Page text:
A Centaur near the Jupiter might change into comet by 2065
Many of the mythical creatures we know are unlikely to ever turn up in the real world, and that’s probably for the best. However, a half-horse, half-human hybrid – a centaur, appears to have wiggled its way into the universe in the form of a whole new kind of astrophysical phenomenon.
Centaurs in the solar system are space rock hybrids across between asteroids and comets. Researchers have spotted a centaur in the early days of its several-decade-long transformation into a comet. The space rock was caught in action near Jupiter by astronomers using the ATLAS telescope in Hawaii in May 2020.
The asteroid – Jupiter Trojans:
Dubbed ‘P/2019 LD2’, the orbit of the space rock indicates to researchers that it falls under a class of rocky, icy asteroids that have unstable orbits. This class of asteroids, called ‘Jupiter Trojans‘, are also called ‘Trojan asteroids’ or simply ‘Trojans’. They are a huge band of asteroids that follow Jupiter’s orbit around the Sun.
P/2019 LD2, specifically, seems to have a composition resembling both asteroid and comet are you reminded of a certain interstellar visitor our solar system hosted last year, too? Since the comet also happens to move around in our solar system, astronomers have a unique opportunity to study Trojans, centaurs, and how comets form.
After crunching some numbers of the object’s orbit and likely temperature over the past 3000 years, astronomers have found that P/2019 LD2 was a centaur even before it got into its current orbit joining other Jupiter Trojans in July 2018. After brief warming up period, they expect that the space rock will return to being a Centaur by February 2028. Eventually, the centaur is going to become a comet by February 2063, and possibly a bright one.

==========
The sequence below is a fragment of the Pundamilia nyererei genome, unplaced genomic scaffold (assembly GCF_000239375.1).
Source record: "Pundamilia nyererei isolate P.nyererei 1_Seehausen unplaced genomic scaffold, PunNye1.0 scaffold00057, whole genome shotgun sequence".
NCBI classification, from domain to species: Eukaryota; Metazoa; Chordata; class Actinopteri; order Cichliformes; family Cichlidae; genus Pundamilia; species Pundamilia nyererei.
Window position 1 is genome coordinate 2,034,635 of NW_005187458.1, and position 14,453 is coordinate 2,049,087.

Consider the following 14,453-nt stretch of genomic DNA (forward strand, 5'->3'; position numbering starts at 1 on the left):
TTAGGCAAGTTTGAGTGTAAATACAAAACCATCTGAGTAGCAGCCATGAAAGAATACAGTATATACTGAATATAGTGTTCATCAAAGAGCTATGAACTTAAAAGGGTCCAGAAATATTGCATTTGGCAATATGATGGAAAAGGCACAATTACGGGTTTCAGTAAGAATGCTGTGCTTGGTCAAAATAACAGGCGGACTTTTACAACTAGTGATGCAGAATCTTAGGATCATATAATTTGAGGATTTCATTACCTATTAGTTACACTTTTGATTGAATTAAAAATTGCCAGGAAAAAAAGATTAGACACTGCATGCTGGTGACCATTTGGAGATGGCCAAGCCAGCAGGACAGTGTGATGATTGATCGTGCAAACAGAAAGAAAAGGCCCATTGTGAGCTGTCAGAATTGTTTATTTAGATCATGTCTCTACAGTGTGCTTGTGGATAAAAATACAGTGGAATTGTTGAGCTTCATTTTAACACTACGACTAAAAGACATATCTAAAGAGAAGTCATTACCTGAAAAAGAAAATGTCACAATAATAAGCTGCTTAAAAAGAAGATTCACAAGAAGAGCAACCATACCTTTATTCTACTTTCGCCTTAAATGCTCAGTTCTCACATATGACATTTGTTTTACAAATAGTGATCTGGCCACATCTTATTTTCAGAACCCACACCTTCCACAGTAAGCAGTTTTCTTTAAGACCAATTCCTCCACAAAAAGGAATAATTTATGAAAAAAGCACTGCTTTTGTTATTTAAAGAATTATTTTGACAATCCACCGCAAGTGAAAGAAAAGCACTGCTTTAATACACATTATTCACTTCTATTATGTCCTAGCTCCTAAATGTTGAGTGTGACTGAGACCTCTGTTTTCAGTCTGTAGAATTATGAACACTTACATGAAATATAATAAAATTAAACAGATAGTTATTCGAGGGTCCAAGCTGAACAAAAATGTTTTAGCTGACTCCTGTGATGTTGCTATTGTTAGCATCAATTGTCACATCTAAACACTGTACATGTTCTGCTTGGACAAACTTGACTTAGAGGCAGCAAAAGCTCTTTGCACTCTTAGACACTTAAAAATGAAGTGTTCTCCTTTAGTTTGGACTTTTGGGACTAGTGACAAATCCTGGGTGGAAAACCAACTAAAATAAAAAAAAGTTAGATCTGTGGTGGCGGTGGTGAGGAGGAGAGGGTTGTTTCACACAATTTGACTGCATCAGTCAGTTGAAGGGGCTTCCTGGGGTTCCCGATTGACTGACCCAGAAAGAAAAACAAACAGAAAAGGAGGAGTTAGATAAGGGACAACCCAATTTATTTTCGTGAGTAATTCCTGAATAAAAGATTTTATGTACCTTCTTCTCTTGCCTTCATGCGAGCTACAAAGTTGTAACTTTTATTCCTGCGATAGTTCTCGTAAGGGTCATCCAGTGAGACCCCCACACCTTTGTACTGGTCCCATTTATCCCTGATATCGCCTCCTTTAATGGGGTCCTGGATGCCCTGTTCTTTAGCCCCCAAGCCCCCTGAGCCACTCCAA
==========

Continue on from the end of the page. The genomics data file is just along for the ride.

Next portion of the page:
The researchers believe in centaur:
Researchers suspect that centaurs are the missing link between the icy, tiny space rocks at the edge of our solar system (called the Kuiper Belt) beyond Neptune, and the comets that frequently make their way towards the inner planets. These comets, also known as “short-period” comets, come from the sea of icy space rocks in the Kuiper Belt, orbit the sun once a decade or longer, and show up predictably in Earth’s skies. In contrast, there are also “long-period” comets that visit the inner solar system once a century or longer, which might originate from regions even farther away from the Sun, with orbits that carry them to the very edges of the solar system.
Astronomers think the space rock P/2019 LD2 is morphing from one kind of space rock to a whole other kind, with very different features. This presents an opportunity to watch a comet form in real-time over the decades to come, the study pre-published in arXiv.
The researchers may not have to wait until 2063 to find out what happens to space rocks like P/2019 LD2. With new telescopes like the Vera Rubin Observatory going online in the decade to come, along with will come more opportunity to watch these centaurs be born, transform, and interact with the solar system.
Image Courtesy: www.firstpost.com